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On our way to quality

Lizmap is almost 10 years old. 10 years of new features, documentation, and numerous version release. Many software libraries updates, many contributors (31 if github is correct) and contributions later we've released version 3.4 at the end of 2020.

Whilst in the release cycle, we realized that our release process was lacking something. We were unsure of the quality of this release, and we were missing some tools to assess whether the release would contain regressions.

In order to avoid these issues in future releases and updates, we decided to implement a number of processes and changes in both how we release and build lizmap.

First : we have decided to not accept code patches without tests. Be these tests unit tests, integration tests or just some lines of text explaining how to test for the bug or regression being fixed by the patch. We are now maintaining a list of tests in our code repository.

Secondly we changed our release process to be able to test. We now have a dedicated time slot between the time when our code is ready and the time our code is released to the world. This will let us test internally and will let us gather feedback from users testing our release candidates.

Our third point is community centered. It's now quite easy to set up a lizmap stack or two using our Docker images. Using these instructions you'll have a docker running lizmap in no time on your computer. Add a project or two to it, test and see if you see anything that doesn't work like your production environment and let us know by opening a ticket. Our aim here is to have more user test our release candidates (we do these for major releases) so we can quickly fix regressions before we officially release.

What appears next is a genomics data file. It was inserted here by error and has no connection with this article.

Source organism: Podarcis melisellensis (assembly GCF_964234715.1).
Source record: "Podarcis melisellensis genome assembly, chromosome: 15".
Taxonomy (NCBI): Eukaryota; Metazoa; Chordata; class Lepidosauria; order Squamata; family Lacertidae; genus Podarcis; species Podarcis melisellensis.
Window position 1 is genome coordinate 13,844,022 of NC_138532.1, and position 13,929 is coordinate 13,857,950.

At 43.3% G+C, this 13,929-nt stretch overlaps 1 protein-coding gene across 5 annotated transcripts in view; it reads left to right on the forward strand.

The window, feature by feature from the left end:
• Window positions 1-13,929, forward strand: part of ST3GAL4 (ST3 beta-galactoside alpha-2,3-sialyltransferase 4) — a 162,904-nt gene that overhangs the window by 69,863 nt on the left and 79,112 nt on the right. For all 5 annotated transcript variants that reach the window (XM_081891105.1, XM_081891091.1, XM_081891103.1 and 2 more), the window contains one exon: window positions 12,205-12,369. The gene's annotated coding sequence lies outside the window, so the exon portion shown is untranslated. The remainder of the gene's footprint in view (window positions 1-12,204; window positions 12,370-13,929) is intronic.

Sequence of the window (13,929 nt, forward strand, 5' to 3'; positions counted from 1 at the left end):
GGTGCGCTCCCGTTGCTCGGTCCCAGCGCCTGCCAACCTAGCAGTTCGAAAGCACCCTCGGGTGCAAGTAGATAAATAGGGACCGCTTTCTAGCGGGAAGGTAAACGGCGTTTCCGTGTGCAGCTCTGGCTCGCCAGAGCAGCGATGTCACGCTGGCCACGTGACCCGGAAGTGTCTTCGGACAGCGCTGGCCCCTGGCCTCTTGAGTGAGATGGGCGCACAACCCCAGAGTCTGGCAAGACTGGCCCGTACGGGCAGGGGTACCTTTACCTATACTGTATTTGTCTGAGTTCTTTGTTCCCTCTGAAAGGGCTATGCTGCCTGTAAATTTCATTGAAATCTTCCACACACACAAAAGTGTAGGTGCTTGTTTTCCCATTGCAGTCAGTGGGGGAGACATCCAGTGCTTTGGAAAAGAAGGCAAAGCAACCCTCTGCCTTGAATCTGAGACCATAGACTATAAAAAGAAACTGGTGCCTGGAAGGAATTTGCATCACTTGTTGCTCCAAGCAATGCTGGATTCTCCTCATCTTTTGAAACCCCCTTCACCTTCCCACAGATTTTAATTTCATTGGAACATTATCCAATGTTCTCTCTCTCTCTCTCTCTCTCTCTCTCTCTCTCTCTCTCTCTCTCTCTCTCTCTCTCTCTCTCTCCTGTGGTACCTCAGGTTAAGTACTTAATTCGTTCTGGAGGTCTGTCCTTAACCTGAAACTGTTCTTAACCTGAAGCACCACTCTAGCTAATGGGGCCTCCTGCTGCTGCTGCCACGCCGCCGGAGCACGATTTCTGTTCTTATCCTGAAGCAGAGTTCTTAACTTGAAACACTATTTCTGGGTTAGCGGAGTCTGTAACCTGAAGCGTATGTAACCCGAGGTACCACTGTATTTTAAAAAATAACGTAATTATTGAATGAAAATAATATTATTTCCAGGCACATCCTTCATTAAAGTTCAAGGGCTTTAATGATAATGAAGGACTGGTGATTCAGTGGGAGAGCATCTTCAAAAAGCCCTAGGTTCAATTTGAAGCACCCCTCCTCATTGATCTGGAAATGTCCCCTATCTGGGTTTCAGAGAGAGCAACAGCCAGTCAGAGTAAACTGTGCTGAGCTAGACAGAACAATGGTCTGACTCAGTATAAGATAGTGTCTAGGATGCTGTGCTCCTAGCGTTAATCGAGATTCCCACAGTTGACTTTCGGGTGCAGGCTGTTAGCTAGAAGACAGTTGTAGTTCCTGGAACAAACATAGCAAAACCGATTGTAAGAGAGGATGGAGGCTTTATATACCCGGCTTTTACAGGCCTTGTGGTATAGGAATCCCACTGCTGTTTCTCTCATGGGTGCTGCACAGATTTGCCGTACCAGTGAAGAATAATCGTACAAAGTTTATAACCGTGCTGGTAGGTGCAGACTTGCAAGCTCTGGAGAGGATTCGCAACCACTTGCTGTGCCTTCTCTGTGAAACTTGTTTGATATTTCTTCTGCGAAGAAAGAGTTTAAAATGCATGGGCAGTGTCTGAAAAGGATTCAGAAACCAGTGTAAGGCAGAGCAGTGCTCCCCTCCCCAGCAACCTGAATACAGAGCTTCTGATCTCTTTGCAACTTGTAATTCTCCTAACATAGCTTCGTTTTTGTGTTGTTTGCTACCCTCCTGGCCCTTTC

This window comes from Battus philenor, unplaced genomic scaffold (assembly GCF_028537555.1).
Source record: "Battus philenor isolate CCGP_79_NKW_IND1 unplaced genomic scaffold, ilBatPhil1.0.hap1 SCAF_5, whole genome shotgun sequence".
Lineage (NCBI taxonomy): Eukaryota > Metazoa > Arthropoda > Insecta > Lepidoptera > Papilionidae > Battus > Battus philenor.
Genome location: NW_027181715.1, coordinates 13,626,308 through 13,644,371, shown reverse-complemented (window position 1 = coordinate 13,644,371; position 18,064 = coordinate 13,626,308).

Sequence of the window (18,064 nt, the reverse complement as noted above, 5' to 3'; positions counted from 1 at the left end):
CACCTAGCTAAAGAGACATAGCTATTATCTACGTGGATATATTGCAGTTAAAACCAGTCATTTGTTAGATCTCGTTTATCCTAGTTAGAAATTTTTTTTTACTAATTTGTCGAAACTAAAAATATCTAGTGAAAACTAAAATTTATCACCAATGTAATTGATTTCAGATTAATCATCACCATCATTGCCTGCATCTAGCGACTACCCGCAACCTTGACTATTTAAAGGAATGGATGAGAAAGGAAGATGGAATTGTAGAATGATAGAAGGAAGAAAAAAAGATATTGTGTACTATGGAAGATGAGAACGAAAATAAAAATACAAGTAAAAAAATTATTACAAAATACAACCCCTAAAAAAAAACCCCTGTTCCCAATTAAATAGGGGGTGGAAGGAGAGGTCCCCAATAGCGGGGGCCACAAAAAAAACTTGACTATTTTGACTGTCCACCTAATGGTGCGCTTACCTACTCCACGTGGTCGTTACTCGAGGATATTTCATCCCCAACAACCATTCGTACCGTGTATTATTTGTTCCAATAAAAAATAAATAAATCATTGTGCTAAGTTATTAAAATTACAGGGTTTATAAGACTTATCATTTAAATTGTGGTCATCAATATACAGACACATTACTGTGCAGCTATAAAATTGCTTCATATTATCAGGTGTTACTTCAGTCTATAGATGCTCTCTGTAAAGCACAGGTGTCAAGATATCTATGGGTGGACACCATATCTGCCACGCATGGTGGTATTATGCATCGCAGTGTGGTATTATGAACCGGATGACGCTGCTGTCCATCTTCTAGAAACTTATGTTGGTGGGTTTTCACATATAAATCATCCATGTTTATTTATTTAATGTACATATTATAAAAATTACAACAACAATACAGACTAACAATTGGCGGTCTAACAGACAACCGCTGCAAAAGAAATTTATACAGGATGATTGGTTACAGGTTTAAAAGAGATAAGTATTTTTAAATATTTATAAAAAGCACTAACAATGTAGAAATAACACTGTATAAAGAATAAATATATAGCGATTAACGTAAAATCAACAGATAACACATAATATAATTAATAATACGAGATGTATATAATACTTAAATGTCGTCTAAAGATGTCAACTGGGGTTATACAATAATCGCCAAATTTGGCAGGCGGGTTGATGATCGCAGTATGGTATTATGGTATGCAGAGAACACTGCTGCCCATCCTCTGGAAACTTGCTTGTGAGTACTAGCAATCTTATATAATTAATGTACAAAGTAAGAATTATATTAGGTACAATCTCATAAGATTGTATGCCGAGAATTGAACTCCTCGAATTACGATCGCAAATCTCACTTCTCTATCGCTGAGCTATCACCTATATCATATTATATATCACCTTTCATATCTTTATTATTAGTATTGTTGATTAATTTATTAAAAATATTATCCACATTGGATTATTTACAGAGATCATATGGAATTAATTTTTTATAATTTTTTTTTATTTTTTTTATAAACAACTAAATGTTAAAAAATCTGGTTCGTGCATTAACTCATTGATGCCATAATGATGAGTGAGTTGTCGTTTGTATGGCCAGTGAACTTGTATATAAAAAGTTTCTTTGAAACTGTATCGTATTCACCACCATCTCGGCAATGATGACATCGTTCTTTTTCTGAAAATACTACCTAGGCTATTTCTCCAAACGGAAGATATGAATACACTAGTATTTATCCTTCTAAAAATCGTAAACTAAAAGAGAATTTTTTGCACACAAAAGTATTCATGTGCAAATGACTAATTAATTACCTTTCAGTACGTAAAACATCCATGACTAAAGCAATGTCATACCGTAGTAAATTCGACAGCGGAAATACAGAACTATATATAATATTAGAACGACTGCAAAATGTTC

Fourth we are setting up internal processes to make our code easier to test (docker is a good example of this) and easier to read. Hence, are growing use of linters. We also added a code analyzer for our backend: PHPstan.

Finally, we spent a good amount of time updating our demos (see, making sure they work. This makes our demos a reference for most of our testing.

We had realized in June 2020 some of theses issues around quality. That's why we had an intern refactor lizmap. That refactor had two goals. One was to make it easier to add tests to its code and the second one was to add more tests. All these changes have made it to the 3.4 branch. They aren't in the 3.3 branch because it would have meant too much work. This means 3.3 is a bit less tested than 3.4 (hint upgrading from 3.3 is very easy).

Now that most of our backend is covered we are focusing our efforts on the front-end. This means we will update some of the libraries we use, we will refactor our code and will add as much test as possible. This is going to be the work of an intern. We have chosen Cypress to build end2end tests.

All of these automated tests (backend, front-end, end2end) are being run from our githubrepo through github actions.

All these changes have been made possible by the growth of 3liz during 2020.